Android is an operating system for mobile devices that includes middleware and key applications, and uses a modified version of the Linux kernel. It was initially developed by Android Inc. a firm later purchased by Google, and lately by the Open Handset Alliance. It allows developers to write managed code in the Java language, controlling the device via Google-developed Java libraries.
The Android operating system software stack consists of Java applications running on a Java based object oriented application framework on top of Java core libraries running on a Dalvik virtual machine featuring JIT compilation. Libraries written in C include the surface manager, OpenCore media framework, SQLite relational database management system, OpenGL ES 2.0 3D graphics API, WebKit layout engine, SGL graphics engine, SSL, and Bionic libc. The Android operating system consists of 12 million lines of code including 3 million lines of XML, 2.8 million lines of C, and 2.1 million lines of Java.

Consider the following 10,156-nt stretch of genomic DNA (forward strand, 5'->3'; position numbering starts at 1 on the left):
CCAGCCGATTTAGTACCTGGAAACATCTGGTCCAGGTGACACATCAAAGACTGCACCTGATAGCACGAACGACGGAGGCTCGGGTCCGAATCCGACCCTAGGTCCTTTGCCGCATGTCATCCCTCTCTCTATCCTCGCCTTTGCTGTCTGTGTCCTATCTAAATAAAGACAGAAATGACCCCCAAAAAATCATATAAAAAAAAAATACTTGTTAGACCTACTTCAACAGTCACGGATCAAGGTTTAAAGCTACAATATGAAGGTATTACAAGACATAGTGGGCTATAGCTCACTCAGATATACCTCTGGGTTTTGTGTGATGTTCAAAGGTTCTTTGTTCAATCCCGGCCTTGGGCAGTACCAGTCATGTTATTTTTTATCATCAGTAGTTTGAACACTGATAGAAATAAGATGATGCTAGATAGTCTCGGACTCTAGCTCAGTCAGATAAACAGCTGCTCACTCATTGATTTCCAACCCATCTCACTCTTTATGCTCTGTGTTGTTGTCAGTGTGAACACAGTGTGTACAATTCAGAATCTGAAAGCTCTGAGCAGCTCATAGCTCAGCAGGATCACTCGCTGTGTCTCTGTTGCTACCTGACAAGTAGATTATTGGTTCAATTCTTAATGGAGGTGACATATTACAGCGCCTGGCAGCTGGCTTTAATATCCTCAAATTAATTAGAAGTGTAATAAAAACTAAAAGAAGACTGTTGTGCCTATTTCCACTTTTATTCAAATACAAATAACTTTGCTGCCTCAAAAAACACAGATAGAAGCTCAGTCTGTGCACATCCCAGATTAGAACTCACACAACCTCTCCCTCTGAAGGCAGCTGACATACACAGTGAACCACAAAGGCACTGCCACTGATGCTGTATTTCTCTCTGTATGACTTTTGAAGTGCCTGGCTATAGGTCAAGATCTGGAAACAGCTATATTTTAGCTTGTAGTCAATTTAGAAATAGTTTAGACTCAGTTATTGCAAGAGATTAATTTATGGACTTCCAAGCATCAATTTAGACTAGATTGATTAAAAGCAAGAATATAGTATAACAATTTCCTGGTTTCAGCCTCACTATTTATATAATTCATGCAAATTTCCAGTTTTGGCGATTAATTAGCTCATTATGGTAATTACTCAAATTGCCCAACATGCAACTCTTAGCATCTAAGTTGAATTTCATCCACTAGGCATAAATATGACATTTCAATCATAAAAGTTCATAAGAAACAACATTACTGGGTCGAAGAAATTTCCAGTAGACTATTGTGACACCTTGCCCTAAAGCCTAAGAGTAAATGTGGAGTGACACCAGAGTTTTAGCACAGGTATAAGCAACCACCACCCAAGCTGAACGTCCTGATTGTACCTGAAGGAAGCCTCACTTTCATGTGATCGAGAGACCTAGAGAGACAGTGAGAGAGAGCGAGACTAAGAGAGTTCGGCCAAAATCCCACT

The unveiling of the Android distribution on 5 November 2007 was announced with the founding of the Open Handset Alliance, a consortium of 65 hardware, software, and telecom companies devoted to advancing open standards for mobile devices. Google released most of the Android code under the Apache License, a free software and open source license.